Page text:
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By Don Marsh, Editor

As he promotes “freedom from over-regulation and over-litigation” in his new book, Fed Up, Texas Governor Rick Perry should smile at local government power as exercised just outside his state capital and validated in NAACP v. City of Kyle. Plaintiffs in the case, examined here in June 2009, have failed again in their challenge of Kyle, Texas, zoning standards requiring cement or clay-based cladding for new single-family homes.

A U.S. Court of Appeals for the Fifth Circuit (Houston) panel determined a National Association for the Advancement of Colored People- and National Association of Home Builders-anchored coalition lacked legal standing in its claims the city’s ordinances violate the Federal Fair Housing Act (FHA). In a ruling last month, the Appellate Court essentially affirmed a March 2009 U.S. District Court for the Western District of Texas (Austin Division) decision denying plaintiffs’ pursuit of relief under the Act. The NAACP/NAHB coalition failed to present the latter court evidence of how the Kyle single-family home building standards discriminated against African-Americans or Hispanics.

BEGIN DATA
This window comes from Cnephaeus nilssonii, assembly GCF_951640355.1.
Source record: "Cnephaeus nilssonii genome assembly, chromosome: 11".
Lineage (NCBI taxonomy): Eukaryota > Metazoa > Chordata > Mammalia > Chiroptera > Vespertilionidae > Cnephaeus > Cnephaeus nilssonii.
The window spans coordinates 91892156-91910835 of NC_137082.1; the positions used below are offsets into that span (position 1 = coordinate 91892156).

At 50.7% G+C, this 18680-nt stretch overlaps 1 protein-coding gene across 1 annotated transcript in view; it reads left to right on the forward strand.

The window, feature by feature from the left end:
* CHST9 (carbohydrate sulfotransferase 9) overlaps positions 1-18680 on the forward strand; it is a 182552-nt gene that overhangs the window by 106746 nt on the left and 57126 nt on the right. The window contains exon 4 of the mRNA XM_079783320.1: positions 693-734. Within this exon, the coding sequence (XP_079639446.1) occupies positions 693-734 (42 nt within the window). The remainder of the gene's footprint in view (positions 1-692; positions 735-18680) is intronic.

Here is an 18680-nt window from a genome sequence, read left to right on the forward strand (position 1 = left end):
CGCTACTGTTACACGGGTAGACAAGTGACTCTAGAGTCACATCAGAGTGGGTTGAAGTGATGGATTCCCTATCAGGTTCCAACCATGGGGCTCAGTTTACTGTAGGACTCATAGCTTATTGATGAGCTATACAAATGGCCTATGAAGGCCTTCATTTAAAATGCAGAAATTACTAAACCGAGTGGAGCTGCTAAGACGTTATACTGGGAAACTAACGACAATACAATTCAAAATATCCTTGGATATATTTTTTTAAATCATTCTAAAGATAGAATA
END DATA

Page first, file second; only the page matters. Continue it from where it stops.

By Don Marsh

An Associated Builders & Contractors-led lawsuit filed last month adds perspective to the curious Occupational Safety and Health Administration case noted here in April, where United States Steel Corp. found itself on the defensive for a zero tolerance policy on delayed workplace injury reporting. The ABC action spotlights anti-retaliation measures the agency applied to the Pittsburgh-based steelmaker.